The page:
Company officials go on to say that while sales are slow, Unum's exemplary bottom-line performance has a lot to do with 'expense management', a term that was used frequently throughout the address.
Whether the 'expense management' referred to saving a few bucks on paper clips at head office, or denying policyholders of their benefits, was not identified. But time will tell if the Unum Group, newly re-branded and with a new executive at the helm, has the capacity to distance the company from the reputation of its former self -- a reputation that included greed and hard-heartedness.
Among frequent strategies employed by Unum, policyholders experienced reductions in their benefits, or were denied benefits altogether, because in Unum's view the policyholder did not fit the company's definition of disability, according to Unum doctors who did not even examine the claimant.
Dianne Tomlin (not her real name) is one such Unum policyholder via a group policy at her place of employment.
Tomlin was granted long-term disability (LTD) after her short-term coverage (STD) expired in 2003.
The woman, now 42, had been diagnosed with cancer and underwent a partial mastectomy and chemotherapy, embarking on a long and arduous battle with what turned out to be a very aggressive cancer. Her LTD, therefore, was integral to her ability to support herself while she managed her health crisis.
However, Unum granted her LTD for a grand total of one month. Her cheque arrived with a letter stating that in Unum's view and that of their medical team, Tomlin did not fit their LTD profile.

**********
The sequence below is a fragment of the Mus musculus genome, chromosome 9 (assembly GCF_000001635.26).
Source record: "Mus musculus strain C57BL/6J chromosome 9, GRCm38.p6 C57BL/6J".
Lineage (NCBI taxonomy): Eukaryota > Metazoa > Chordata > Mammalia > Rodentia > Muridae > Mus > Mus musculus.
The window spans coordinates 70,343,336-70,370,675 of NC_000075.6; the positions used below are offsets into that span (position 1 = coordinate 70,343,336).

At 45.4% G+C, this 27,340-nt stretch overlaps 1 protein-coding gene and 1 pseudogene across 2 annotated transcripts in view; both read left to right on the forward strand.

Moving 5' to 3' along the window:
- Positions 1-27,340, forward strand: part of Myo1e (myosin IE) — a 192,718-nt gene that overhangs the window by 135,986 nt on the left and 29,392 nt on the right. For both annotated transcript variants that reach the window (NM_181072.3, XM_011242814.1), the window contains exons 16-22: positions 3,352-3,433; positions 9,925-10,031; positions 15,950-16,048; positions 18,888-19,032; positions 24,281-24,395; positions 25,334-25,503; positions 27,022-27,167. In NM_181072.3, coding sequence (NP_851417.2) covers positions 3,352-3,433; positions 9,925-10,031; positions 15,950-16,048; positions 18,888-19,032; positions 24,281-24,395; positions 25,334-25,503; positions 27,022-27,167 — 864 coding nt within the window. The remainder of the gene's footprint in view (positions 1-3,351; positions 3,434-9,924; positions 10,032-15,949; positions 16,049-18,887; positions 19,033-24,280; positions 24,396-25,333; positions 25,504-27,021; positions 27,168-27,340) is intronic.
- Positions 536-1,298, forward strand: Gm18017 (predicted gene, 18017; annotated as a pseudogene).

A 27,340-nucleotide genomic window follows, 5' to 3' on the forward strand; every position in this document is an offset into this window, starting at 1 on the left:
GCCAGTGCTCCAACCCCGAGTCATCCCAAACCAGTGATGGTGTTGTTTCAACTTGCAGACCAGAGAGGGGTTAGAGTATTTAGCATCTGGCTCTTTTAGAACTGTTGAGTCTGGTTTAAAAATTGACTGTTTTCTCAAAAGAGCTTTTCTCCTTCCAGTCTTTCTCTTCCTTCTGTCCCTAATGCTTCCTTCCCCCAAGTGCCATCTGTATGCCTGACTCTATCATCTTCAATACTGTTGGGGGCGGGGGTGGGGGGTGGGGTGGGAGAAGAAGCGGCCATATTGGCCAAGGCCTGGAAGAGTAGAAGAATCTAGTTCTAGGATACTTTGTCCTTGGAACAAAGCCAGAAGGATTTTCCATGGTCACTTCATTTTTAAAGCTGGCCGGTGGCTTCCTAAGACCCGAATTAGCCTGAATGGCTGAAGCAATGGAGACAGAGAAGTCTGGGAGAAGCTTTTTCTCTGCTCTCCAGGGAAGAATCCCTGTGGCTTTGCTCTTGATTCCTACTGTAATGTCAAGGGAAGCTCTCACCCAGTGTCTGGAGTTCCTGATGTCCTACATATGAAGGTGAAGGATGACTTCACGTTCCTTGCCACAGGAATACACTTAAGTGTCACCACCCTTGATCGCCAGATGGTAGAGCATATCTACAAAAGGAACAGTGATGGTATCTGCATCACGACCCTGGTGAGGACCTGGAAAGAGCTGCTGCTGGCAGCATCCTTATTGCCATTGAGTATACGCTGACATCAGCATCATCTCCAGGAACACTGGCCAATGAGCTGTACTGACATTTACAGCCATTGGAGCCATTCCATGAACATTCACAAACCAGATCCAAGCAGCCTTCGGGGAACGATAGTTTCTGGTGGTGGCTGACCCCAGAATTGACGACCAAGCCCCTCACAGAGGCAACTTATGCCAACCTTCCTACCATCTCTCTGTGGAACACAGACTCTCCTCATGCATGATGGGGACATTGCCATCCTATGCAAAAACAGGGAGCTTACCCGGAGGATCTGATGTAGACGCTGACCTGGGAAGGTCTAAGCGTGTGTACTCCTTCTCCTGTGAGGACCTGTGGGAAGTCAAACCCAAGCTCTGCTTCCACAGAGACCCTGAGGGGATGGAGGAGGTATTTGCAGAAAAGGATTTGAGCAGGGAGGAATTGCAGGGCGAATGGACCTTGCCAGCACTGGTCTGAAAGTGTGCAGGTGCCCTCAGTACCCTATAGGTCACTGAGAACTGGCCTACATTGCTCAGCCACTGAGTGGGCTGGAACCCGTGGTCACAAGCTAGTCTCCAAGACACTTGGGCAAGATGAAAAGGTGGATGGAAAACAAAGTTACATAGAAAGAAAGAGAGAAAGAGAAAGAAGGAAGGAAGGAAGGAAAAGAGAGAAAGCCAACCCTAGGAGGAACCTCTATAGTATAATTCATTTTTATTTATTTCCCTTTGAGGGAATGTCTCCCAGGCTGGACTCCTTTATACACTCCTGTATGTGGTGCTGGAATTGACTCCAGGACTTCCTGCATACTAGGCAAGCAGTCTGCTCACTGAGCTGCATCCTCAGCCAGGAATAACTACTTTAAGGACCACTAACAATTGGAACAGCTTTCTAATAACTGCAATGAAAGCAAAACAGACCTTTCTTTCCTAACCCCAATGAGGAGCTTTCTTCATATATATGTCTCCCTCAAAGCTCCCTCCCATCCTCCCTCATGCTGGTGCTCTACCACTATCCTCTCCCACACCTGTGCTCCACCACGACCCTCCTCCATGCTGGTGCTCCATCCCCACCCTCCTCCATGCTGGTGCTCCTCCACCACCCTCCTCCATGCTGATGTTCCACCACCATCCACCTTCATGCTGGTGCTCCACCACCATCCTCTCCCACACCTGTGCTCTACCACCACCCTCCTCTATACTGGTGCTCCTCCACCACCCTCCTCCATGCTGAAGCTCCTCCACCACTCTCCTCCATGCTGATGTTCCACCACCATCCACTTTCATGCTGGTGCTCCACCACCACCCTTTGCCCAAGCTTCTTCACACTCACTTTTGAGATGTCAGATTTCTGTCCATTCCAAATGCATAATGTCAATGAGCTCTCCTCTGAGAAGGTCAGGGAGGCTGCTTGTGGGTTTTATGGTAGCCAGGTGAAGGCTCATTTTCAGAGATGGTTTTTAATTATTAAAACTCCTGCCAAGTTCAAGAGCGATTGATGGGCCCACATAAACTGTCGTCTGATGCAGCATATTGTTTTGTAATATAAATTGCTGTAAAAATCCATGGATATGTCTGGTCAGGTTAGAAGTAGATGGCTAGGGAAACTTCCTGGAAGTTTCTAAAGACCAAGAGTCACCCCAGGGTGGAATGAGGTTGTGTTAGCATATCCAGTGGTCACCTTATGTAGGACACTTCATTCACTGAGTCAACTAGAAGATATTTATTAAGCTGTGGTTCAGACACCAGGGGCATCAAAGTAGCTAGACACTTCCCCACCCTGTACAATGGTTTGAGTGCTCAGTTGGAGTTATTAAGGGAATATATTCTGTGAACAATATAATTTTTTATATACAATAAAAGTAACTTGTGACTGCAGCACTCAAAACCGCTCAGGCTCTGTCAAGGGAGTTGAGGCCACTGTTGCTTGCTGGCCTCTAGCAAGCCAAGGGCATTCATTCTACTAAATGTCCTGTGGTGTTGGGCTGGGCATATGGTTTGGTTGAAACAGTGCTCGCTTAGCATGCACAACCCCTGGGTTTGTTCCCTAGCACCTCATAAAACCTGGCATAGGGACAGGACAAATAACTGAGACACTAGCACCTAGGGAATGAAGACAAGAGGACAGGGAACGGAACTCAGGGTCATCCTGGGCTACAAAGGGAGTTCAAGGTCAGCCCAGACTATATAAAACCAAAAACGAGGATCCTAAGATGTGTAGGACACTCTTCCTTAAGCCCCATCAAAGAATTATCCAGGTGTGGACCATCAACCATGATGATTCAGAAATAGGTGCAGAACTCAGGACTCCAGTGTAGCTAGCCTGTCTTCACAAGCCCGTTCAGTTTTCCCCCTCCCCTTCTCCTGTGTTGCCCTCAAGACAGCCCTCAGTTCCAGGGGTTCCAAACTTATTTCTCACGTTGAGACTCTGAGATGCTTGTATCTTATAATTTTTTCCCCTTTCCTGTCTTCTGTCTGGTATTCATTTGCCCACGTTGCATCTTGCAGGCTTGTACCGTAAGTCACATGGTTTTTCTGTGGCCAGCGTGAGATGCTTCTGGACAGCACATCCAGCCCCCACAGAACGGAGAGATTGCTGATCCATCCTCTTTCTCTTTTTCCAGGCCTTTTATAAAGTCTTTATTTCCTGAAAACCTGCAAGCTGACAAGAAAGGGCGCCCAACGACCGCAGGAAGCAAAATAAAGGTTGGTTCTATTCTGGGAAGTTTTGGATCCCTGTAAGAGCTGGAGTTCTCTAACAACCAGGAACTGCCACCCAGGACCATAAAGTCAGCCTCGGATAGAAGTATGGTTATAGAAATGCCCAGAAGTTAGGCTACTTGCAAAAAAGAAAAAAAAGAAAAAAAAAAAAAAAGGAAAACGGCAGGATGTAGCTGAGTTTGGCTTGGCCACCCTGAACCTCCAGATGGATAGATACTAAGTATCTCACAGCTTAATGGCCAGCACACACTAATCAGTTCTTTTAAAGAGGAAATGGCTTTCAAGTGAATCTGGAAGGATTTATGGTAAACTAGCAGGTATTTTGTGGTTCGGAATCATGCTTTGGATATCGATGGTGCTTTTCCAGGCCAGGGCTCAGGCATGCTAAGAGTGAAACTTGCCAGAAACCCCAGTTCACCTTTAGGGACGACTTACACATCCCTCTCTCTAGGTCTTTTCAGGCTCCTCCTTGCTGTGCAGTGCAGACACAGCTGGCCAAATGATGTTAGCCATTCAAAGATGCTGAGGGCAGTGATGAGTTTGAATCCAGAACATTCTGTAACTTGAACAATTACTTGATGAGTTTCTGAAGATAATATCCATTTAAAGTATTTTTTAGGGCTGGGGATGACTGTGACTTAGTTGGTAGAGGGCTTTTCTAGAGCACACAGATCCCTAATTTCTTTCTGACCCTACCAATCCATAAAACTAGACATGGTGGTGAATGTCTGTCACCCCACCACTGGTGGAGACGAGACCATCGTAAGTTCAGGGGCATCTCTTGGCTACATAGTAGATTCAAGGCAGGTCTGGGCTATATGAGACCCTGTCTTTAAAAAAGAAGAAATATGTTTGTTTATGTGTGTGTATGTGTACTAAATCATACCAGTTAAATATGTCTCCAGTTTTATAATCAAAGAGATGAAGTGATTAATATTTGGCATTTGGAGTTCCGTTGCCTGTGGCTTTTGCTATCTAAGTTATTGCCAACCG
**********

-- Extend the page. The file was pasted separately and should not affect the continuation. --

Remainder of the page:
There are many stories like Dianne's - so many, in fact that the U.S. Department of Labor pressured Unum, then known as UnumProvident, to reassess a potential 300,000 previously-denied claims. As Unum Group works through those reassessments, the original deadline for application to reassess has now passed, but some individual state regulators have entered into separate agreements with Unum. A call to your local state representative, or to a lawyer, would help you determine if your previously denied claim is eligible, and whether the window of opportunity has indeed passed, or is still available for you.
Happily, reports seem to suggest that Unum Group, under the new regime, is co-operating fully with regulators in conducting the reassessments, which appear to have been revised downward by Unum. By it's own admission, according to the conference call, the cost forecast to the company is being revised from a plus/minus U.S. $90 million, to a forecast plus/minus U.S. $60 million.
Whether or not the apparent new co-operative spirit remains over the long-term as the company struggles to put its past behind it remains to be seen -- a past which may have something to do with Unum's reported flat sales.
But the company is doing well regardless. Most insurance companies do, thanks in large measure to the millions of dollars in premiums employees and employers shell out for the right to coverage, and the warm glow that comes from having peace of mind.
A positive end to the reassessment issue, together with a renewed commitment to fair play, will bode well for Unum Group's new mantra, 'better benefits at work.'
Meantime, industry watchers will be keeping track of the outcome concerning a lawsuit
conducted in New York's highest court, an outcome that puts more onus on insurance companies to pay out benefits.
READ MORE LEGAL NEWS
Unum, and First Unum are named among several others as now required to pay New York residents LTD benefits for a pre-existing condition except for the first 12 months of the disability. While the decision is binding only to New York residents, it has been suggested that under certain circumstances the ruling might also apply to policyholders who live out-of-state.
Unum Group reported earnings of U.S. $173.3 million in the first quarter of this year.